# Pulse Amplitude Modulation Symbol Error Rate in AWGN

Pulse Amplitude Modulation (PAM) is a one dimensional or in other words real modulation. Simply put it is an extension of BPSK with M amplitude levels instead of two. This can be a bit confusing because BPSK can be looked at as a phase modulation and its natural extension must be QPSK or 8-PSK modulations. To remove this ambiguity lets call M-PAM an extension of simple amplitude modulation but with M levels. In the discussion below we consider M=4 but then extend it to the general case of M=2k (k=1,2,3…).

The symbol generation and detection of 4-PAM is slightly more complicated than BPSK/BASK/OOK as four amplitude levels are involved. A “for loop” with four conditions are used for both symbol generation and detection. The four symbols are +/-1 and +/-3 and the average energy per symbol is calculated as (1+1+9+9)/4=5. Remember that the energy per symbol is simply the average of squared Euclidean distances of the symbols from the origin.

As is customary Additive White Gaussian Noise (AWGN) with standard deviation of sigma is added to the signal. This can be used to vary the Energy Per Symbol to Noise Power Spectral Density Ratio (EsNo). Theoretical and simulated Symbol Error Rate (SER) curves are generated by varying the EsNo from 0dB to 14dB. Remember that if an imaginary component is added to 4-PAM also with four levels we get 16-QAM which is a complex modulation with four bits per symbol (k=4).

```%%%%%%%%%%%%%%%%%%%%%%%%%%%%%%%%%%
%   PULSE AMPLITUDE MODULATION   %
%        www.raymaps.com         %
%%%%%%%%%%%%%%%%%%%%%%%%%%%%%%%%%%
clear all
close all

l=1e6;
Es=5;
EsNo_dB=10;
EsNo=10^(EsNo_dB/10);

% Symbol Generation for 4-PAM
s=rand(1,l);
for n=1:length(s)
if s(n)<0.25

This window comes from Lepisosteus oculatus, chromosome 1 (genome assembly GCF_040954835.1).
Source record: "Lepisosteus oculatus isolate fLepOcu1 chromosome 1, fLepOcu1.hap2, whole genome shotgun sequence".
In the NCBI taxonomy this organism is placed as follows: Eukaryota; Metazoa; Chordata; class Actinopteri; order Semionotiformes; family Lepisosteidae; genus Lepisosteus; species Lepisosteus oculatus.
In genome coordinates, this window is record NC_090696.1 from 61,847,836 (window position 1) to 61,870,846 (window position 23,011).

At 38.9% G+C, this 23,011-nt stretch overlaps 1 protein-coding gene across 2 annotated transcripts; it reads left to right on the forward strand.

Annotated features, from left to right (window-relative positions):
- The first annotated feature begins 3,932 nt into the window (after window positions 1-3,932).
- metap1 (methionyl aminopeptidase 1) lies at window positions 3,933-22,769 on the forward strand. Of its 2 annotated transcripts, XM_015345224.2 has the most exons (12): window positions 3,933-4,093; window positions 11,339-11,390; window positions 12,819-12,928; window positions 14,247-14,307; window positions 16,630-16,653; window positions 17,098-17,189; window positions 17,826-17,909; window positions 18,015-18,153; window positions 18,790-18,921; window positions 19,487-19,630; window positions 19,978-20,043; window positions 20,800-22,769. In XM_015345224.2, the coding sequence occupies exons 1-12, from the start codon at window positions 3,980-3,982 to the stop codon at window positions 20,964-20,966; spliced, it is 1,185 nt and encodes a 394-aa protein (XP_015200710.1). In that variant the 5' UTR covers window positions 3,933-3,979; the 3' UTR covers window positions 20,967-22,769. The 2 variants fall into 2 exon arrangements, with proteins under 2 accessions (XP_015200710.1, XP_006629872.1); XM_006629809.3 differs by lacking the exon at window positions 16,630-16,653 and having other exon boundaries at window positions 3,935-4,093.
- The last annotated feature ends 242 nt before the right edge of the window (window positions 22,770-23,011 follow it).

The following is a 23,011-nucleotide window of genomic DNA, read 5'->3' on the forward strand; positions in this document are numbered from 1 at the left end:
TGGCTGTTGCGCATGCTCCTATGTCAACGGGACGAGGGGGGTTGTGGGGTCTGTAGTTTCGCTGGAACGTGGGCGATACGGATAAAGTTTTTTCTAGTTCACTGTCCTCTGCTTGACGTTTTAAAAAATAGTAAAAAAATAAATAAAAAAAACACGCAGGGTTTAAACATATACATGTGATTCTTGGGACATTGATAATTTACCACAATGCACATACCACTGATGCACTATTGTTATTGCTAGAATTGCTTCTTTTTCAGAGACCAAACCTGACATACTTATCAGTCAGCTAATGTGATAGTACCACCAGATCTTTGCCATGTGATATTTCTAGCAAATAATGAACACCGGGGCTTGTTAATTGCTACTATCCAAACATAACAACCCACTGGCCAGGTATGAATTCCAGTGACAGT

s(n)=-3;
elseif s(n)<0.50
s(n)=-1;
elseif s(n)<0.75
s(n)=+1;
else
s(n)=+3;
end
end

sigma=sqrt(Es/(2*EsNo));
r=s+sigma*randn(1,l);

% Symbol Detection for 4-PAM
for n=1:length(r)
if r(n)<-2
s_est(n)=-3;
elseif r(n)<0
s_est(n)=-1;
elseif r(n)<2
s_est(n)=+1;
else
s_est(n)=+3;
end
end

% SER Calculation
simulatedSER=(l-sum(s==s_est))/l
theoreticalSER=0.75*erfc(sqrt(0.2*(EsNo)))
```

Note: Please note that following decision boundaries are used in 4-PAM.

-2 between -3 and -1

0 between -1 and +1

+2 between +1 and +3

## Optimized and Generalized Code for M-PAM SER

In the above code for calculation of Symbol Error Rate (SER) for 4-PAM we have used a “for loop” as it is conceptually the simplest. But it is well known that the execution time of a “for loop” is quite high. It is desirable to replace the “for loop” with matrix manipulations. This is shown in the code below. In addition to simplification of code we have also converted it into a generalized form where any M-PAM (M=2,4,8,16…) can be simulated. It must also be noted that complex modulation schemes such as 64-QAM can also be implemented in a similar manner (symbols would have the form a+jb where a and b would be generated independently as shown below). Also calculated is the theoretical SER for M-PAM which matches well with the simulation.

```%%%%%%%%%%%%%%%%%%%%%%%%%%%%%%%%%%
%   PULSE AMPLITUDE MODULATION   %
%             M-PAM              %
%        www.raymaps.com         %
%%%%%%%%%%%%%%%%%%%%%%%%%%%%%%%%%%
clear all
close all

M=8;
levels=(1:M)*2-(M+1);
Es=sum((abs(levels)).^2)/length(levels);
EsNo_dB=20;
EsNo=10^(EsNo_dB/10);
l=1e6;

% Symbol Generation
s=2*floor(M*rand(1,l))-(M-1);

sigma=sqrt(Es/(2*EsNo));
r=s+sigma*randn(1,l);

% Symbol Detection
[A,B]=min([abs(levels'-r)]);
s_est=B*2-(M+1);

% SER Calculation
simulatedSER=(l-sum(s==s_est))/l
Ef=erfc(sqrt(EsNo/Es));
theoreticalSER=(2/M)*(1/2)*Ef+((M-2)/M)*(1)*Ef
```

Note: Note that in theoretical SER calculation for M-PAM the probability of symbol error at the two edges is half of the probability of symbol error at the (M-2) central positions. This is because the boundary symbols have only one neighbor whereas the central ones have two. But we can use Ef=erfc(sqrt(EsNo/Es)) as a first estimate for symbol error probability and this becomes successively more accurate as the constellation size (M) increases.